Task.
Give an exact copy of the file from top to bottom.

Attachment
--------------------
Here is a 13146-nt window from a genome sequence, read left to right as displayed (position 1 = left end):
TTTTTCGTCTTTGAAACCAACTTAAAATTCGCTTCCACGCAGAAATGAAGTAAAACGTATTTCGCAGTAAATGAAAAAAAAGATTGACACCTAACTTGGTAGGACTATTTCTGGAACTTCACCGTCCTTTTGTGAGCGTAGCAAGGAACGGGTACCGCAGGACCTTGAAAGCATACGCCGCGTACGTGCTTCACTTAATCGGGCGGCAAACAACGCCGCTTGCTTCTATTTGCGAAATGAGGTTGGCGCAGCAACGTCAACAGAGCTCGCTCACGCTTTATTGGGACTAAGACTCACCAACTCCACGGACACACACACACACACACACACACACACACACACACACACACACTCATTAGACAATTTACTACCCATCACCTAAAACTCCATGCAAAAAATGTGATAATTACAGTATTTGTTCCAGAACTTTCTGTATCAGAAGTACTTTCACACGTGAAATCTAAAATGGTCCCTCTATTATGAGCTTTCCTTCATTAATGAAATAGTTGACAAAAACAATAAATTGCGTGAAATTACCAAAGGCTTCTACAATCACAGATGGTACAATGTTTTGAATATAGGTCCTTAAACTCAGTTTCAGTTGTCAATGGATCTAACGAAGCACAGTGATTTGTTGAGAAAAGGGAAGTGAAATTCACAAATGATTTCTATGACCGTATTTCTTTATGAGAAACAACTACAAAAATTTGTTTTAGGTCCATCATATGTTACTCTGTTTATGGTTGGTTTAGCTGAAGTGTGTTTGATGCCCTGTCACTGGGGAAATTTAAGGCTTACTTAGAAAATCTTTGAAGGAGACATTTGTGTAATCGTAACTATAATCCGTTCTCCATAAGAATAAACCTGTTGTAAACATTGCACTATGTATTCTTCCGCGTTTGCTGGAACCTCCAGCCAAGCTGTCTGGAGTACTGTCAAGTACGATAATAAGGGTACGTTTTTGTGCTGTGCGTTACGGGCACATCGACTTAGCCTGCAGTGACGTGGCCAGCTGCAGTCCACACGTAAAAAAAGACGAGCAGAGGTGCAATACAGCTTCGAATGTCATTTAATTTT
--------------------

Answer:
Here is a 13146-nt window from a genome sequence, read left to right as displayed (position 1 = left end):
TTTTTCGTCTTTGAAACCAACTTAAAATTCGCTTCCACGCAGAAATGAAGTAAAACGTATTTCGCAGTAAATGAAAAAAAAGATTGACACCTAACTTGGTAGGACTATTTCTGGAACTTCACCGTCCTTTTGTGAGCGTAGCAAGGAACGGGTACCGCAGGACCTTGAAAGCATACGCCGCGTACGTGCTTCACTTAATCGGGCGGCAAACAACGCCGCTTGCTTCTATTTGCGAAATGAGGTTGGCGCAGCAACGTCAACAGAGCTCGCTCACGCTTTATTGGGACTAAGACTCACCAACTCCACGGACACACACACACACACACACACACACACACACACACACACACACTCATTAGACAATTTACTACCCATCACCTAAAACTCCATGCAAAAAATGTGATAATTACAGTATTTGTTCCAGAACTTTCTGTATCAGAAGTACTTTCACACGTGAAATCTAAAATGGTCCCTCTATTATGAGCTTTCCTTCATTAATGAAATAGTTGACAAAAACAATAAATTGCGTGAAATTACCAAAGGCTTCTACAATCACAGATGGTACAATGTTTTGAATATAGGTCCTTAAACTCAGTTTCAGTTGTCAATGGATCTAACGAAGCACAGTGATTTGTTGAGAAAAGGGAAGTGAAATTCACAAATGATTTCTATGACCGTATTTCTTTATGAGAAACAACTACAAAAATTTGTTTTAGGTCCATCATATGTTACTCTGTTTATGGTTGGTTTAGCTGAAGTGTGTTTGATGCCCTGTCACTGGGGAAATTTAAGGCTTACTTAGAAAATCTTTGAAGGAGACATTTGTGTAATCGTAACTATAATCCGTTCTCCATAAGAATAAACCTGTTGTAAACATTGCACTATGTATTCTTCCGCGTTTGCTGGAACCTCCAGCCAAGCTGTCTGGAGTACTGTCAAGTACGATAATAAGGGTACGTTTTTGTGCTGTGCGTTACGGGCACATCGACTTAGCCTGCAGTGACGTGGCCAGCTGCAGTCCACACGTAAAAAAAGACGAGCAGAGGTGCAATACAGCTTCGAATGTCATTTAATTTT